Internet/Internet2 Provisioning Guideline

Background

Information Technology Services provides inbound and outbound Internet and Internet2 access to all computers connected to UNI-Net. UNI’s primary Internet service provider is the Iowa Communications Network which carries all traffic destined for the commercial Internet on one virtual circuit and Internet2 (I2) traffic on a separate virtual circuit. Internet and I2 are both shared resources and have similar characteristics when operating under a heavy load:

  • bandwidth is limited by the size of the connections to each of these networks
  • no prioritization or Quality of Service definition currently exists for application type. Traffic optimization is based on packet type and size, NOT impact on application so that high bandwidth applications such as peer-to-peer sharing and file transfer programs will overwhelm other applications and consume as much bandwidth as is available
  • when the network is congested, packets of information are discarded causing network delays
    • some applications (e.g. email, file transfer) can withstand network congestion
    • other may break due to lost packets (e.g. some web applications, real-time voice/video/simulation)

Guideline Effective January 1, 2004

ITS is committed to providing reasonable Internet & I2 bandwidth to each computer connected to UNI-Net (10,000 + IP addresses). However since both the Internet and I2 are shared resources, ITS must protect against any single machine/application consuming more than is reasonable, i.e. inordinate usage. In the event that a machine or application is consuming an inordinate amount of Internet bandwidth during a period of heavy load, ITS shall take action to limit the impact on the University’s Internet connection. This action may range from a user initiated change to the offending machine or application to a strict enforcement of an Internet bandwidth limit.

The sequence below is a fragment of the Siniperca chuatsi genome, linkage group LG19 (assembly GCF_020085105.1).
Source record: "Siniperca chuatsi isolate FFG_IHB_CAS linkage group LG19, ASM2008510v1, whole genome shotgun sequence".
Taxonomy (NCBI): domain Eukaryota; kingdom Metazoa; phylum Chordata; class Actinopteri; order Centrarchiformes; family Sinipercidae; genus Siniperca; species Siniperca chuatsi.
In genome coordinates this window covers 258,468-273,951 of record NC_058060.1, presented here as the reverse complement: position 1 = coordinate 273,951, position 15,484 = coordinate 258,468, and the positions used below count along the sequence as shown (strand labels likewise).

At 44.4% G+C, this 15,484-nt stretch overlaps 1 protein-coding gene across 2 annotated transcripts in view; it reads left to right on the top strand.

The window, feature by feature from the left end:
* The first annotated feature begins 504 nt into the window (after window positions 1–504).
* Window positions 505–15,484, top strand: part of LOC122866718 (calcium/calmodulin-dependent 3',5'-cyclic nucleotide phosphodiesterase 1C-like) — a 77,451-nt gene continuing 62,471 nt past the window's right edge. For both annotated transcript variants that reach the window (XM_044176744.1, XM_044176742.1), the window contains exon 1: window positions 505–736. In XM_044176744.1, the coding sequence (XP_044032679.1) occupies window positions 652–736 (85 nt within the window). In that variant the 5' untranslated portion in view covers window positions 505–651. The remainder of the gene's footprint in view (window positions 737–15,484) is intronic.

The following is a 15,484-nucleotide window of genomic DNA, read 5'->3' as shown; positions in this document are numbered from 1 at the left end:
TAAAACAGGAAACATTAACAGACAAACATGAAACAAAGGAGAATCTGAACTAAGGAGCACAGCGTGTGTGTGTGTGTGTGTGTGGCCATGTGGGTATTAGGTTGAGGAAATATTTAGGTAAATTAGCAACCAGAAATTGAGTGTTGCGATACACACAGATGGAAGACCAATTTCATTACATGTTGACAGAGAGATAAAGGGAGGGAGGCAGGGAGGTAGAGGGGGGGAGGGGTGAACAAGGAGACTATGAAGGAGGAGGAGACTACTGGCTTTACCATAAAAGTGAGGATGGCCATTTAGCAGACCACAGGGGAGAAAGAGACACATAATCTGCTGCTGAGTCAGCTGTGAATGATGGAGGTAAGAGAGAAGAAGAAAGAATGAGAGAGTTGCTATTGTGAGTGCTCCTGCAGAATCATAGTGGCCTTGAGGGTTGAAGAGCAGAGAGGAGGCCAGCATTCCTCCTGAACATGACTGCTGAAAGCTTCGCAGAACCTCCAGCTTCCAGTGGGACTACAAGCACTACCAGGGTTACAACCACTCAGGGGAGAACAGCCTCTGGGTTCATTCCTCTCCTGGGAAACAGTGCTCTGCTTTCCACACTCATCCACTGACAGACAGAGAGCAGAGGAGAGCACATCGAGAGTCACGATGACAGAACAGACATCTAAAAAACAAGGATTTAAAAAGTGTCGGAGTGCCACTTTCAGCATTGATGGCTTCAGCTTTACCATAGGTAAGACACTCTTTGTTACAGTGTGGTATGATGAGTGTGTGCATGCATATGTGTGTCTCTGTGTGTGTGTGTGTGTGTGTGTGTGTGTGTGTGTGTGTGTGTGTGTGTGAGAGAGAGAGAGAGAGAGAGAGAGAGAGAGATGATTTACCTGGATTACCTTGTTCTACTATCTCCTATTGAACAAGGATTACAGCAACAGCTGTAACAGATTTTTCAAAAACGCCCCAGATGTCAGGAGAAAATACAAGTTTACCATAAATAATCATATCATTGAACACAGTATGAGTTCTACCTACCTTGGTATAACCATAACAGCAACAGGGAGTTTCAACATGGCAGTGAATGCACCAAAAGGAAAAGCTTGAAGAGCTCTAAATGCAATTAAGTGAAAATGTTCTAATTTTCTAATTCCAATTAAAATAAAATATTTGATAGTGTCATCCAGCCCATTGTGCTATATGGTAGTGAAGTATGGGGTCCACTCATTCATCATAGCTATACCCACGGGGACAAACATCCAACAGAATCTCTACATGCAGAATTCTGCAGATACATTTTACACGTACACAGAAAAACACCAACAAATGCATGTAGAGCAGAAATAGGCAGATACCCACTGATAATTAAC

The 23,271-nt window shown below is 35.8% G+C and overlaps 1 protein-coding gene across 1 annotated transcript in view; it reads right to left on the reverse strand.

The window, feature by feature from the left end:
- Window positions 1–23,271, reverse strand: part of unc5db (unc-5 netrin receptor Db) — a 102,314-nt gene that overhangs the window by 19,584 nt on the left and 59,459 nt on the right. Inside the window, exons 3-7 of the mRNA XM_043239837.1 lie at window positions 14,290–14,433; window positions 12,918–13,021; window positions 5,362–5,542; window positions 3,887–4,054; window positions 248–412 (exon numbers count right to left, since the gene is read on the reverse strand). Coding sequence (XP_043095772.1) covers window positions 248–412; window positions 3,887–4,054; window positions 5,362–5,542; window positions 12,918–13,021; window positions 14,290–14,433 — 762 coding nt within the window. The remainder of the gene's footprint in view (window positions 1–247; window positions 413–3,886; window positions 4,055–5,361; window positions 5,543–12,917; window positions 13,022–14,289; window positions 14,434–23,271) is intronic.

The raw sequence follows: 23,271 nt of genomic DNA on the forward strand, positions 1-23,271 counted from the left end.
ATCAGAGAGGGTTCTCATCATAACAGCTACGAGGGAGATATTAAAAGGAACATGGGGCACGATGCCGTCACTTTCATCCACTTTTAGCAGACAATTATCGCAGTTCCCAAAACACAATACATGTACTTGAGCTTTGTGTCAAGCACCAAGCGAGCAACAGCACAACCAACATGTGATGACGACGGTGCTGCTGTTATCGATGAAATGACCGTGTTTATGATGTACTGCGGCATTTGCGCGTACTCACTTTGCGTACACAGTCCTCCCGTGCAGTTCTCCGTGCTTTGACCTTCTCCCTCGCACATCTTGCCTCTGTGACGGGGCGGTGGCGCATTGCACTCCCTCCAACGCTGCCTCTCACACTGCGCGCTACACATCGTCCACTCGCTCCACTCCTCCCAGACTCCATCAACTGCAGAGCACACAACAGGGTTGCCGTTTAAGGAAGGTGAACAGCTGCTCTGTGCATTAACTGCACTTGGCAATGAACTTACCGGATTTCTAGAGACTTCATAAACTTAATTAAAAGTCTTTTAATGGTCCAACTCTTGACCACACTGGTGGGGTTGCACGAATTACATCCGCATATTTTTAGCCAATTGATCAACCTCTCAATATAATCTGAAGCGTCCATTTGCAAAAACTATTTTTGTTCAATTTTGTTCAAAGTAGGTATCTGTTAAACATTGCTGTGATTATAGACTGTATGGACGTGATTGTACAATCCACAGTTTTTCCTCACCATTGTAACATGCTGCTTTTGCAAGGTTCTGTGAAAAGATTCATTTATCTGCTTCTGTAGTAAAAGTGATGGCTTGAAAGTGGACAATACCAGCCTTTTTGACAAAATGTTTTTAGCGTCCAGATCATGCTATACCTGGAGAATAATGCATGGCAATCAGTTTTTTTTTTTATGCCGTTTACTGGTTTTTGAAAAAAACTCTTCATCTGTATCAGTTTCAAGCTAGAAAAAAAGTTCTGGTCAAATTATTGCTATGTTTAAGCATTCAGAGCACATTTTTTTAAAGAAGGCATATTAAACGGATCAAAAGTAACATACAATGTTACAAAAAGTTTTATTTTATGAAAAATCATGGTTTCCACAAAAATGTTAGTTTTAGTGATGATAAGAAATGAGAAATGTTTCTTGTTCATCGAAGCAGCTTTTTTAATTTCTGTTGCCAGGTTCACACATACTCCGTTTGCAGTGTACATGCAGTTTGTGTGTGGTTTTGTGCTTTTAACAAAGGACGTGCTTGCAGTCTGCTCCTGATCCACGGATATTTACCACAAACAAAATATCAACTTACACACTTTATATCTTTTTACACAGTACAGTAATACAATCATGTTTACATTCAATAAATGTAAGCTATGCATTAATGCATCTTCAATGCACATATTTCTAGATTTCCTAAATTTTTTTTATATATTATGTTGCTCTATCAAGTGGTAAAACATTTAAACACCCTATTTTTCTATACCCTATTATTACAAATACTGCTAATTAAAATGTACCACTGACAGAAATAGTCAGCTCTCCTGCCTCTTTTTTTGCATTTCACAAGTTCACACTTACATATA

The intent of this guideline is to: provide a mechanism for assessing when traffic is considered inordinate; identify levels of response; and work with high bandwidth consumers to maintain reasonable response time for all applications and users.

This guideline should only be employed when UNI’s Internet and I2 connections are heavily used and are susceptible to the ill effects of congestion. In general, this will be considered to be between the hours of 7am and 5pm.

Definitions:

Heavy Load - Internet and I2 capacity shall be considered under heavy load when either inbound or outbound average utilization between the hours of 8am to 5pm exceeds 50%. Under these loads, even small sustained loads can create network congestion leading to packet loss.

Inordinate Consumption - During periods of Heavy Load, any machine that averages more than one-half a percent (.5%) of UNI’s total bandwidth over a period of one hour shall be considered as being in a state of Inordinate Consumption. Machine load will be calculated by dividing the total number of bits transferred either in or out by the total number of bits available based on size of the existing connection for a period of one hour. (For Fall 2003, this will be calculated as 45Mb X .5% X 3600 Seconds = 810Mb or 100MB. This is an average of 225Kbps.)

ITS Response to Inordinate Bandwidth Consumption

For incidences involving severe impact to campus connectivity (i.e. the incident is completely consuming or significantly reducing network performance for either inbound or outbound traffic), ITS will take immediate action to contact the owner. If owner is unavailable, ITS will disable the connection. Our experience to date is that this behavior is abnormal, and may be due to a compromised machine or mal-configured application.

Solution for machines using Inordinate Bandwidth

  1. Change the nature of the application to reduce bandwidth consumption.
  2. Change the time of day, day of week, of the bandwidth hungry application to a time frame when UNI Internet connections are not under Heavy Load.
  3. Additional Internet or Internet2 bandwidth may be purchased for a single or group of machines in a specific IP range. The cost will be $1,000 per 250Kb of Internet traffic. These machines will have first priority to purchased bandwidth and will be allowed to compete for any remaining university bandwidth.
  4. With repeated occurances of Inordinate Bandwidth Consumption, a bandwidth limitation of .5% of current UNI Internet connection will be applied to machine(s) that continue to abuse this resource. This restriction will apply to all Internet or Internet2 transmissions.

Quotas and Costs (January 1, 2004)

  • Inordinate Consumption (.5% of 45Mb) is 225Kbps sustained over 1 hour
  • Additional capacity Internet capacity sold is in 250Kb units at $1,000 per year
Drafted June 17, 2003. Implemented by PPCIT November 20, 2003